In The Watchtower of 1952, the practice of shunning disfellowshipped ones was introduced. The article seems to build its case for this practice on the words “stop keeping company with” in 1 Corinthians 5:11. But the article provides no analysis of this or any other biblical passages.
In the 70 years since that time, the Watchtower literature has not presented so much as one linguistic analysis of any biblical passages proving that shunning is based on the Bible. This means that shunning was made up and invented by human beings, and it is not a biblical requirement. However, the three scriptures 1 Corinthians 5:11, Matthew 18:17, and 2 John 7 have loosely been referred to when shunning has been discussed. I use the word “loosely” because the articles assume that the scriptures refer to shunning. But this has never been demonstrated in the literature.
|Since 1952, when shunning was introduced, The Watchtower literature has never presented so much as one scriptural analysis proving that shunning is a biblical requirement.|
The category “Shunning not based on the Bible” has in-depth studies of the three mentioned scriptures.
1 Corinthians 5:11.
The article shows that the Greek word synanamignymi (“mix together; associate with”) does not include the idea of shunning, of not greeting, and not speaking with. On the contrary, the use of the same word in 2 Thessalonians 5:14 shows that the expression “stop keeping company with” means not “fraternizing with” or “not socializing with.” But the verse also makes clear that those who are not “keeping company with” a person are still required to greet and speak with this same person.
A detailed analysis of 2 Corinthians 2:6 shows that a great number of the members of the congregation in Corinth rebuked the man who was disfellowshipped. In order to rebuke him, they had to greet him and speak with him. This shows that shunning a disfellowshipped person is wrong and that the members of a congregation can greet and speak with a disfellowshipped person. But they will not have any social contact with such a person.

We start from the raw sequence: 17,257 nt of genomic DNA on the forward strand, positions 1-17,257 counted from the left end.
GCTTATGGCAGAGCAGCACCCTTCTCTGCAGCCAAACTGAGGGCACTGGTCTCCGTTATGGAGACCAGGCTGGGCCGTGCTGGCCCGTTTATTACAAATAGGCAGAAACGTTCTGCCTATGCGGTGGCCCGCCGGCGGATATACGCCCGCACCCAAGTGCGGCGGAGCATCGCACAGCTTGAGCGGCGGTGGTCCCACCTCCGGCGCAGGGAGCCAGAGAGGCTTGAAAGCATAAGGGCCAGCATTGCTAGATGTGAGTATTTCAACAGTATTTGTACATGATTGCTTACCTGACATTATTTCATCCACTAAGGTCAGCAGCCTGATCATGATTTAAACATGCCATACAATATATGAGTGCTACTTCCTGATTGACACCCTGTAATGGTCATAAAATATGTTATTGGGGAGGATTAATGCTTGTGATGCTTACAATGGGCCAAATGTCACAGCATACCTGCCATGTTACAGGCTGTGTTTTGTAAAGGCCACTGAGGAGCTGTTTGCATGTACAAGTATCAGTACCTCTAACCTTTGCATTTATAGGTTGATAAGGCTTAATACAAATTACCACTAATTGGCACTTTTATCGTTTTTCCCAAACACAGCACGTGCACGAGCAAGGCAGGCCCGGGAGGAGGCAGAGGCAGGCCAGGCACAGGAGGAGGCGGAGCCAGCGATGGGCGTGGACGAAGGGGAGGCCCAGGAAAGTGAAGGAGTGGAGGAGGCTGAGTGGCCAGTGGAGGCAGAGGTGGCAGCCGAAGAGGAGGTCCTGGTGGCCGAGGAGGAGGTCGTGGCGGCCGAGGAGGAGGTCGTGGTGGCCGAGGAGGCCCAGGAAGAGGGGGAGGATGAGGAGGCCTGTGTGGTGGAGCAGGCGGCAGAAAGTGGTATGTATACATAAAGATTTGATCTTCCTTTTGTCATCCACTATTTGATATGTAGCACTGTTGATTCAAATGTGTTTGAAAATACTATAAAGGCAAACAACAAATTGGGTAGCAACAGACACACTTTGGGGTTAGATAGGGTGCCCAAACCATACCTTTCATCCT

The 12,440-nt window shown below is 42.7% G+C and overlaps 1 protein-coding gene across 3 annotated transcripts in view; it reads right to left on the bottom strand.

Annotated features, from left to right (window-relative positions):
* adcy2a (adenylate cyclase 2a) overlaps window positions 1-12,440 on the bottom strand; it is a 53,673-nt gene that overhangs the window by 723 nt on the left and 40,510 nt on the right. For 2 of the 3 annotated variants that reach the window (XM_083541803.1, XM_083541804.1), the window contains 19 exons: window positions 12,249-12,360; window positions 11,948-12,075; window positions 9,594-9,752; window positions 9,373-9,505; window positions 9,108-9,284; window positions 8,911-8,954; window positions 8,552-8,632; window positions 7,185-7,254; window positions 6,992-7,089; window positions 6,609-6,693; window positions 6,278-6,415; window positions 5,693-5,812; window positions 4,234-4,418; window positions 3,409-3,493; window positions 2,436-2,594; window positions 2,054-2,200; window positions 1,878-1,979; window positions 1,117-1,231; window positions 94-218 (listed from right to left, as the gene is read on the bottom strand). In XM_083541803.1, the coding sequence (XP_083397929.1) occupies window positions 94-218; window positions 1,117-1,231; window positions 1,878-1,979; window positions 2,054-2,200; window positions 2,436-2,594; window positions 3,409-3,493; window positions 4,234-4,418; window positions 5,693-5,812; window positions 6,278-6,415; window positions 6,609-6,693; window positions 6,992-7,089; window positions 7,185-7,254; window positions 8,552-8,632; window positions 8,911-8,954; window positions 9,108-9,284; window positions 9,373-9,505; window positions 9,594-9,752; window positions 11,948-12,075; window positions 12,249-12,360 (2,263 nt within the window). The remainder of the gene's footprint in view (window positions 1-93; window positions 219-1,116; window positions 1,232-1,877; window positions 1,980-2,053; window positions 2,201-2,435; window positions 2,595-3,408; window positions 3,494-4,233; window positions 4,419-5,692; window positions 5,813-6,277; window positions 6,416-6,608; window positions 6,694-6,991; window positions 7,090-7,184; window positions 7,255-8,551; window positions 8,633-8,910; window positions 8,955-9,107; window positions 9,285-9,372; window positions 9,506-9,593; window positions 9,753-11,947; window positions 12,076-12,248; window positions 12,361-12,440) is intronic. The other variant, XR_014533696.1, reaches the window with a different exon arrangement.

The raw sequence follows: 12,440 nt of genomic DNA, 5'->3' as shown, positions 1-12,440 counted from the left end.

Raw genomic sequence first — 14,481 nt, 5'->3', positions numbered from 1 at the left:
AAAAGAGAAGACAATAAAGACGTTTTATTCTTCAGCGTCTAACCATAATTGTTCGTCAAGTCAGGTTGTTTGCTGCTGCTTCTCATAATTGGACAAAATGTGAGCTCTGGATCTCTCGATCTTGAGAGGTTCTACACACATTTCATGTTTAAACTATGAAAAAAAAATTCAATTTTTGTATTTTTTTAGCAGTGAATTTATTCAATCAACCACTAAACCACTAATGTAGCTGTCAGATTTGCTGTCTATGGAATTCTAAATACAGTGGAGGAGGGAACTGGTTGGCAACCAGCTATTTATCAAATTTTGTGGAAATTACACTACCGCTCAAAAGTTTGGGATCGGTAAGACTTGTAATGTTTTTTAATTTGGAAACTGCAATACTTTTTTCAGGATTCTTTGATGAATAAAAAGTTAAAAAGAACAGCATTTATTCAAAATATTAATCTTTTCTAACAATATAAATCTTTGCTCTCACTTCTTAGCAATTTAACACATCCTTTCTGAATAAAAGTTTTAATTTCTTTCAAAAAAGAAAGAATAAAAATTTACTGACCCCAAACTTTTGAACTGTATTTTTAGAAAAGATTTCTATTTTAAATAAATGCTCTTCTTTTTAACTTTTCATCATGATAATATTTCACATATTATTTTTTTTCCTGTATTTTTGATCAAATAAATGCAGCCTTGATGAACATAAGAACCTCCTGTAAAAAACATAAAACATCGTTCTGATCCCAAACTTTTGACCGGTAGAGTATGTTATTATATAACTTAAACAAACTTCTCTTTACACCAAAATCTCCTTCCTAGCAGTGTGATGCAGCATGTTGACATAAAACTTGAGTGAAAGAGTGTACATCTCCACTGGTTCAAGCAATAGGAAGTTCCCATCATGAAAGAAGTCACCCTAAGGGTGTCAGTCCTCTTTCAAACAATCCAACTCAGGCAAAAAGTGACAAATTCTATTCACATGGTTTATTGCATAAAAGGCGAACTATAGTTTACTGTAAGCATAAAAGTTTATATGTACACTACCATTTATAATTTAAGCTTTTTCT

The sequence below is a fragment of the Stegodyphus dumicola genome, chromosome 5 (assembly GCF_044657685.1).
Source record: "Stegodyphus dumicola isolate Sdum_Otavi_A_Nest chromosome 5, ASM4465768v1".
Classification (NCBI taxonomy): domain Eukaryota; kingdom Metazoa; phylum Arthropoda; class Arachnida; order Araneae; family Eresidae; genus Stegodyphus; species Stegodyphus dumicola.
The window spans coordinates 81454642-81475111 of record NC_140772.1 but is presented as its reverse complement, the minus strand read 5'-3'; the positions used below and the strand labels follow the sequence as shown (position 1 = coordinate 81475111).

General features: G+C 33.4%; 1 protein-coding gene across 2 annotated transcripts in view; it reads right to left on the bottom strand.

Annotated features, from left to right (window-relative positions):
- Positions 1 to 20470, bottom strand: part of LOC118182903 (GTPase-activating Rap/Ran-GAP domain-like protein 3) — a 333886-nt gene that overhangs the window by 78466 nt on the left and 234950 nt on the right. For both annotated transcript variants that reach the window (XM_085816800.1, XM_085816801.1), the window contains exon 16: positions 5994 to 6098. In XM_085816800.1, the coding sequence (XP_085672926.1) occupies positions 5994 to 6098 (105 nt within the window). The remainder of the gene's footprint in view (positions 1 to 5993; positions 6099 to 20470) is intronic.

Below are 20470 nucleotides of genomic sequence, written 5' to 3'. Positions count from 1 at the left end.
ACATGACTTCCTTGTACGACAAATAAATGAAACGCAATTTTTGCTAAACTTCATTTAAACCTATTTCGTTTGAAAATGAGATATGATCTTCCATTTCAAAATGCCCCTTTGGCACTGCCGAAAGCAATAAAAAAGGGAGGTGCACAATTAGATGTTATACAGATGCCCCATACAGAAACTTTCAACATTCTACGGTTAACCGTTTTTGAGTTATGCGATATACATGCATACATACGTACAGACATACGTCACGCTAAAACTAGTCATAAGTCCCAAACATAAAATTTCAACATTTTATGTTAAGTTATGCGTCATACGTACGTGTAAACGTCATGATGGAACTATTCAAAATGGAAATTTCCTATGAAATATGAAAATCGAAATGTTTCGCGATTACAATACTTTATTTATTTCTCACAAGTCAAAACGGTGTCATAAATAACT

2 John 10.
The article shows that there is no reference in the letters of John to disfellowshipping. The persons mentioned in 2 John 7-10 were antichrists who denied “Jesus Christ as coming in the flesh” and not disfellowshipped persons. These antichrists were active propagandists, and therefore Christians should not receive them into their homes or say a greeting to them.
The Watchtower of August 1, 1974 agrees with my words above, and the magazine shows that The Watchtower uses 2 John 7-10 as an illustration in connection with disfellowshipped ones. The claim of the GB is that disfellowshipped persons are like the antichrists mentioned in 2 John, and therefore Christians shall not greet them or speak with them.
There are two serious flaws with these arguments, 1) Most of the readers of The Watchtower are misled because they are given the impression that 2 John 7-10 discusses disfellowshipped persons, and 2) They are also misled because they are made to believe that the Bible shows that we should not greet or speak with disfellowshipped persons, when this is only a claim that the members of the Governing Body have made.
The offender mentioned should be like “a man of the nation and a tax collector,” not for the whole congregation but only for the offended one. Between 1938 and 1954, the Watchtower literature pointed out this fact and showed that these words did not refer to disfellowshipping.
But in 1954, the words of Jesus were applied to disfellowshipping. The Watchtower of March 1, 1974, showed that the word “congregation” referred to the Jewish congregation (nation). People of the nations and tax collectors were not disfellowshipped from the Jewish nation, and therefore Matthew 18:17 cannot refer to disfellowshipping.
Jesus does not mention any kind of sin. But the Governing Body claims that fraud and slander are the sins Jesus had in mind. Not only is there no biblical evidence for this claim. The Christian Greek Scriptures do not show that fraud and slander are disfellowshipping offenses. So again, no biblical evidence showing that Matthew 18:17 refers to disfellowshipping has ever been presented.
The conclusion is that no scripture in the Bible requires that disfellowshipped persons should be shunned. Since 1954, when shunning (not greeting and not speaking to) was introduced, no article in the Watchtower literature has made an analysis of any scripture in order to show that shunning is a biblical requirement. Thus, shunning is an inhuman and cruel manmade commandment that has caused great harm to hundreds of thousands of Jehovah’s Witnesses.